Nigerian Ports Authority (NPA) has disclosed that exports currently accounts for 35 percent of the annual cargo throughput at the nation’s busiest seaport, Apapa port.
The Managing Director of NPA, Mr. Mohammed Bello-Koko made this disclosure while speaking at the 3rd JournalNG Port Industry Town Hall meeting in Lagos, today.
Speaking at the event themed: “Essence of Automation to Productive Blue Economy”, the NPA boss who was represented by the Port Manager, Apapa Port, Mr. Charles Okaga, opined that the deployment of automation has enabled the Authority enhance its operations leading to increase in exports from 30 percent to 35 percent in the last three years.
“For our total throughput for Apapa port, we have about 35 percent export. Since 2021 export moved steadily from 30 percent and it also increased further in 2022. This is attributable to the establishment of the NPA Export Processing Terminals to eliminate factors that act as a clog in the wheel of logistics and ease of doing export business.”
“We must also note that we have enjoyed port stakeholders buy-in and support from several government agencies. It is also worthy to note that the presidency through the Presidential Enabling Business Environment Council (PEBEC) has played a key role in driving this agenda with NPA,” he said.
The NPA boss also noted that Export Processing Terminals presently enjoy technologically enhanced connectivity to ports and other infrastructure like Truck Transit Parks (TTPs) which simplify the access to ports and eliminates delays that formerly led to expired Agro-Exports.
He explained that the vessel waiting time at the berths have been reduced to few hours, describing this as a major development from the former 1-6 day waiting time.
Also speaking, the Area Controller, Kirikiri Lighter Command, Nigeria Customs Service (NCS), Comptroller Timi Bomodi stressed that Nigeria’s hope of attracting Foreign Direct Investments (FDIs) into the blue economy sector wouldn’t be realized without adequate data to guide investments.
Bomodi, however, opined that automation could be channeled towards the collation of such vital data to guide local investments, government policies and ultimately attract FDIs.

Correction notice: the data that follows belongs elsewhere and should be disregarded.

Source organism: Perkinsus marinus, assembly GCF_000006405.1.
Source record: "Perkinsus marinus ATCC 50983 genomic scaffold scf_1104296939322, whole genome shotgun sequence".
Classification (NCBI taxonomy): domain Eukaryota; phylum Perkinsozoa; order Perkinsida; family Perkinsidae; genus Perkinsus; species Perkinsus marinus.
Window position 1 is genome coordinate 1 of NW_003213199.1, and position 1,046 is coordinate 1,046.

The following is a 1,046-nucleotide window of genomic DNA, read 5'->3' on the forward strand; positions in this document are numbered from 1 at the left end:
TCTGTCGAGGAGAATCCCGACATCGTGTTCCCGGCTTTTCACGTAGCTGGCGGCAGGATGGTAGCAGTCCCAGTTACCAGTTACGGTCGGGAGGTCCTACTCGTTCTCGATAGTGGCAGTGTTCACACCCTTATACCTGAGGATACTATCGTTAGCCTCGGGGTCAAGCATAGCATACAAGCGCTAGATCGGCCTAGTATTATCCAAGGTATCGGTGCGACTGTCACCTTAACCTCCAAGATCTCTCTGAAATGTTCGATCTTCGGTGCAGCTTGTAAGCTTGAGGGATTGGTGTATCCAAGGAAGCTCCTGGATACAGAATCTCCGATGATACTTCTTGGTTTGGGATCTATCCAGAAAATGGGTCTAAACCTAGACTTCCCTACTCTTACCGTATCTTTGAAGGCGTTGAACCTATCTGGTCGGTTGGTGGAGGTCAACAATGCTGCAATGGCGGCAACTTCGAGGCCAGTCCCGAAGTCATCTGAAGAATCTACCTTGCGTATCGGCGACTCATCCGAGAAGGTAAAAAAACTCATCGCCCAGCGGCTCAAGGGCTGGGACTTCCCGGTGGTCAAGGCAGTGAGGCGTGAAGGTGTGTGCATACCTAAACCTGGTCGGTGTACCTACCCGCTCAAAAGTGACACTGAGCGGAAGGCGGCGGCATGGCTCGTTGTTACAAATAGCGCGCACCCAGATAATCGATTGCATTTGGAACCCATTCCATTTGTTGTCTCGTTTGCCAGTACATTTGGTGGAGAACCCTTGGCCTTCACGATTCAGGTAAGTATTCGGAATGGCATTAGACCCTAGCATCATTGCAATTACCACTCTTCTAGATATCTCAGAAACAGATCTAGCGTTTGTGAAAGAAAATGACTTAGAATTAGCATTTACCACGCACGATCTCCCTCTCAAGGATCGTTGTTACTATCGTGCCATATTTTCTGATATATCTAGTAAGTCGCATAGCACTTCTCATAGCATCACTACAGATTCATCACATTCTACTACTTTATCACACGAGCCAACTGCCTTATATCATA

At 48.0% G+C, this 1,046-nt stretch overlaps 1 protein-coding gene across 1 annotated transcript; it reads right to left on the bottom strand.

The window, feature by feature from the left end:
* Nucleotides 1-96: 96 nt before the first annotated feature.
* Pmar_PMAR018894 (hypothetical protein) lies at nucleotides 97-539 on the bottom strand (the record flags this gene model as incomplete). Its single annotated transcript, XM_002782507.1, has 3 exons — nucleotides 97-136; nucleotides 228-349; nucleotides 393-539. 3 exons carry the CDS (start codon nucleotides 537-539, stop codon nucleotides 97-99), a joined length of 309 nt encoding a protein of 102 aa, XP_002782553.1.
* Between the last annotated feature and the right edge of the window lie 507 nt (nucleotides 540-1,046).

The Customs boss, however, admonished all port stakeholders to develop and publish their Standard Operating Procedures (SOPs) and ensure they adhere to these SOPs to avail port users a high degree of certainty on port processes.
According to him, the absence of SOPs at ports leads to ambiguity and hampers the ease of doing business.
On his part, the President General of Maritime Workers Union of Nigeria (MWUN), Prince Adewale Adeyanju expressed concern that the rapid introduction of technology and innovations in the maritime domain will lead to massive job losses.
Adeyanju advised the relevant government agencies and other stakeholders to ensure that such technological advancement aren’t at the expense of maritime workers.
In his welcome address, the Publisher of JournalNG and convener of the summit, Mr. Ismail Aniemu stressed that talkshop is expected to set the tone for a credible and viable maritime agenda for the maritime industry.
“Today we have a Ministry of Marine and Blue Economy, but the concept of this year’s theme was prepared several months ago. At that time, we never knew that the government would create a Ministry of Marine and Blue Economy out of the existing Transport Ministry.”
“Nevertheless, we know that in blue economy there are numerous low hanging fruits for economic diversification in Nigeria. Stakeholders and experts in this industry have used this talkshop to project their views which are encapsulated as recommendations for the government to consider. We also maximize the advantage of the mass media to propagate the issues emanating from the summit,” Aniemu said.